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Sunglasses for Scottsdale, AZ & Phoenix

All sunglasses are not created equal. There can be differences in protection factors from ultraviolet radiation (UVR) and from glare, differences in the quality of the optics of the lenses (affecting how clearly you can see when wearing the glasses), and differences in impact resistance that could protect you from injury.  Here are some features that are important with sunglasses:

  • Need to provide comprehensive protection from UVR.
    • 10% of all malignant melanomas occur on the eyelids.
    • Eyelid skin is the thinnest in our body, and most people do not put sunscreen on their sensitive eyelids
      • UV exposure can lead to irreparable damage.
    • must provide sufficient frame coverage of the eyes and the eyelids.
      • some sunglasses boasting “99% UV blocking” may actually only block 50% of the total UVR by missing the radiation that comes from around the frames, and even from behind (reflecting off the back surface of the lens into the eyes).
  • Glare can be discomforting and debilitating.
    • Sunglasses can reduce glare from:
      • moving from indoors to outdoors,
      • exposure to the sunlight (such as driving toward the rising or setting sun), or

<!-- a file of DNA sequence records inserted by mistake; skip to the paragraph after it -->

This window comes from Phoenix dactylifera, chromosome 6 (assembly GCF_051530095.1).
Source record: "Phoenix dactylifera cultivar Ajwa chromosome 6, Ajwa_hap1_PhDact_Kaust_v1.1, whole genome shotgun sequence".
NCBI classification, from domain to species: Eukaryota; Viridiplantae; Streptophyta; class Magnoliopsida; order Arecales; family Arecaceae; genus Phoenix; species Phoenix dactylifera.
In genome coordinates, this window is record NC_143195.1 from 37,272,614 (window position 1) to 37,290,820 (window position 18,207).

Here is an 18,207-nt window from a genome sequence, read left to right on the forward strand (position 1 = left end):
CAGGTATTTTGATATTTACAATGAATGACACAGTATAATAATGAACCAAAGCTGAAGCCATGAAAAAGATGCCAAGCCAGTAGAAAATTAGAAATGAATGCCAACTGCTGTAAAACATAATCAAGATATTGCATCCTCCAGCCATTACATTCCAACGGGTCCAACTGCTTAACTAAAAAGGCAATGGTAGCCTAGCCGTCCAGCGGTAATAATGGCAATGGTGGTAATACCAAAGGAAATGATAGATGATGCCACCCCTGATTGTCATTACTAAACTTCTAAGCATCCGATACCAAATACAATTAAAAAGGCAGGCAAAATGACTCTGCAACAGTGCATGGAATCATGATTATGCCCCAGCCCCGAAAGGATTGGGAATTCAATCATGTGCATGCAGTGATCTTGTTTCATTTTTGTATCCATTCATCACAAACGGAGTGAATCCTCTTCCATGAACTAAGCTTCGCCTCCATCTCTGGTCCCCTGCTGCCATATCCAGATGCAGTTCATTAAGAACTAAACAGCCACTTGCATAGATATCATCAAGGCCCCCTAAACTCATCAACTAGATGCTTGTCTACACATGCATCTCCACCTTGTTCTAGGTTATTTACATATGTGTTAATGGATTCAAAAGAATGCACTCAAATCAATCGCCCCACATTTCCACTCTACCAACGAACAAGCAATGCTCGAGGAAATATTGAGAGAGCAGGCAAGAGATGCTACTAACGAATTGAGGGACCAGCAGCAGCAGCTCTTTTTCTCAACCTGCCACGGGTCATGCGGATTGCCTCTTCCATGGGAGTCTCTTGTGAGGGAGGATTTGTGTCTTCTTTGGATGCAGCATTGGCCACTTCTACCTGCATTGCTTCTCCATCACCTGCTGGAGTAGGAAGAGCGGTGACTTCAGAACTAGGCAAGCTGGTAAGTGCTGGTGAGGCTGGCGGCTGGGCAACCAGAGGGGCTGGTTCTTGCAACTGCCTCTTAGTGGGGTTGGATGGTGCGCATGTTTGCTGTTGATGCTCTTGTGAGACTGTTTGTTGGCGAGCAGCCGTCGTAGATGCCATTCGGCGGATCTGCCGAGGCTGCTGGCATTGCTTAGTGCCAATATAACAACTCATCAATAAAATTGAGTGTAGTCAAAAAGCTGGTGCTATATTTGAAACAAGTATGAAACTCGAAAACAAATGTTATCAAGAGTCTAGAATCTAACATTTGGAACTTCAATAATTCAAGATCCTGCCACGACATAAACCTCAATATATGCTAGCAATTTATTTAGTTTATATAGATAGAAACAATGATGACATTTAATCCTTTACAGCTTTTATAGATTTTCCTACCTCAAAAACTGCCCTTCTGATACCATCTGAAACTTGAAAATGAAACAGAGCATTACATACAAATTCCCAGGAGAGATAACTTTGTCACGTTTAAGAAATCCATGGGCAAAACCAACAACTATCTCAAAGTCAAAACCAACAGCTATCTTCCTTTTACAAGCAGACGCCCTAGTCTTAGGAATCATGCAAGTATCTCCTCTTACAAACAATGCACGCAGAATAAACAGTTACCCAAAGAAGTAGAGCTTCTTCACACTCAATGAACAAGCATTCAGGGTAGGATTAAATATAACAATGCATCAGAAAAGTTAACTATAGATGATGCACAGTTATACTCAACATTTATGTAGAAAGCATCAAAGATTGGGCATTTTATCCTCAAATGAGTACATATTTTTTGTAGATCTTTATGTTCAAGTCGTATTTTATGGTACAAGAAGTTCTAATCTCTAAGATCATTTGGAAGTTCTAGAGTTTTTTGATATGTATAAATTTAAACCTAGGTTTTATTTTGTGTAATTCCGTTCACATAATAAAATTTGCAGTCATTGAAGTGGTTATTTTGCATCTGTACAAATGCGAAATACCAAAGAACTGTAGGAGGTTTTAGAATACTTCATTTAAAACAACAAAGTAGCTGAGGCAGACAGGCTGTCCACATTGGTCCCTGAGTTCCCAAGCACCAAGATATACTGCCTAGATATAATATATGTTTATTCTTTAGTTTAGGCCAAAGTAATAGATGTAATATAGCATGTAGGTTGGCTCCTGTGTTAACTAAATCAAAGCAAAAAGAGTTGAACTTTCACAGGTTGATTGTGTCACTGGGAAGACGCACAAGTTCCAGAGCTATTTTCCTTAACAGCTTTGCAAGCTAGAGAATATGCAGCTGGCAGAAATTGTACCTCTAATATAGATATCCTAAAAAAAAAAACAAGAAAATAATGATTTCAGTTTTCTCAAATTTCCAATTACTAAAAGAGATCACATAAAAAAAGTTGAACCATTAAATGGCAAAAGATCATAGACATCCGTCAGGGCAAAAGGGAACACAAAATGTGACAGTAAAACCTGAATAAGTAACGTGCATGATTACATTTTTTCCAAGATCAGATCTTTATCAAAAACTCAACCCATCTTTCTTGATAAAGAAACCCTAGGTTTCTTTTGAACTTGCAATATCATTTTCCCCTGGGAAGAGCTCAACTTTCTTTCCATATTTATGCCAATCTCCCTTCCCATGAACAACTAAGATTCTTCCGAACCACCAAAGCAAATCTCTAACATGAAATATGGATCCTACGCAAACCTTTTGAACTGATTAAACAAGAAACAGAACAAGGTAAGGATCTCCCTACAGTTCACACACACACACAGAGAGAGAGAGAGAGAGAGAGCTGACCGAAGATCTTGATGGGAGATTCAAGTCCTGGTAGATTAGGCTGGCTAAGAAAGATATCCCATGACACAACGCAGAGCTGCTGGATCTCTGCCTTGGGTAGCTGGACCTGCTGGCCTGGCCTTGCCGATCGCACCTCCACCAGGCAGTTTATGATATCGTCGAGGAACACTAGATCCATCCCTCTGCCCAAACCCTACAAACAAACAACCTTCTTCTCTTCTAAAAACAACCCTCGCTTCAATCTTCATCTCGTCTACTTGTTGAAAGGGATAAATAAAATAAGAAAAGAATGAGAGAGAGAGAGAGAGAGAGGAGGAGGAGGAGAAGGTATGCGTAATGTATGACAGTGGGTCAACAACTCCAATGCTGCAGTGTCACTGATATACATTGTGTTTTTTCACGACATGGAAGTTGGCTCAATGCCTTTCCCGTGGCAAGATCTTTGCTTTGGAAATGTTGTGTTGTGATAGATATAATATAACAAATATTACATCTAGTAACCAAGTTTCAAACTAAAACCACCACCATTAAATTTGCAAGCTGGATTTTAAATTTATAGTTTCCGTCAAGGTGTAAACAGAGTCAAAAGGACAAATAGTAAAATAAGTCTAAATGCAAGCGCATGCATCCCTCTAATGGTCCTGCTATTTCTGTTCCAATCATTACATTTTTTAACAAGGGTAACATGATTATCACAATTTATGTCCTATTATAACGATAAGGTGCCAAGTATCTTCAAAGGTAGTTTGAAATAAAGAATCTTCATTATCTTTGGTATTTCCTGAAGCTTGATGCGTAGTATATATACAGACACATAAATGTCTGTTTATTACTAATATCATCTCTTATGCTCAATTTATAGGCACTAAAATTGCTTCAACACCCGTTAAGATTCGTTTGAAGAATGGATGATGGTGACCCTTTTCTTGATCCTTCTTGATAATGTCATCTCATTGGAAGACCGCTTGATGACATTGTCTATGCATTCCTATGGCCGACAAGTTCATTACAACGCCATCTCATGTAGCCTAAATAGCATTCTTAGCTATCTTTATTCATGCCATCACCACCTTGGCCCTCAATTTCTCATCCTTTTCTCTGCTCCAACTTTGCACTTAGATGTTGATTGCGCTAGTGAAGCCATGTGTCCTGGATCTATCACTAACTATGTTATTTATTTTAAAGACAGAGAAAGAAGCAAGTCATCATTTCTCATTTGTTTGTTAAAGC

• reflections off surfaces (e.g., snow, water, or dashboard/windshield).
    • Non-glare and mirror coatings can be customized to reduce glare.
    • Tints can enhance performance in certain activities.  For example:
      • “brown” for sports or activities such as baseball, soccer, or hiking.
      • “yellow” to enhance contrast with cycling or skiing.
      • “gray” for running, basketball or water sports.
    • Polarized lenses can cut out the distracting and disabling surface-level reflections (e.g., off a pool or lake or car winshield).
  • “Optics” refers to the quality of the vision provided by the sunglass lens.
    • Poor optics (even for glasses that include high levels of UVR protection), can distort vision through poor or distorted surface quality.
  • Impact resistance levels can protect the eye from injury from a flying object.
    • Many wear sunglasses during active lifestyle times (hiking, tennis, baseball, running, cycling).
    • Lowest level of impact resistance can be found on “Rx wear (‘street/dress sunglasses’).”
    • Highest level of protection is provided by a lens that will pass a “High Velocity Impact Test (1/4” steel ball traveling at 150 ft/sec.).

Let us help you look your best, play your best, and see your best.  Sunglasses not only provide fashion appeal, but they also provide protection from brightness, glare, ultraviolet radiation, and injury.  Remember, not all sunglasses are created equal, and clearly, sunglasses offer more than meets the eye!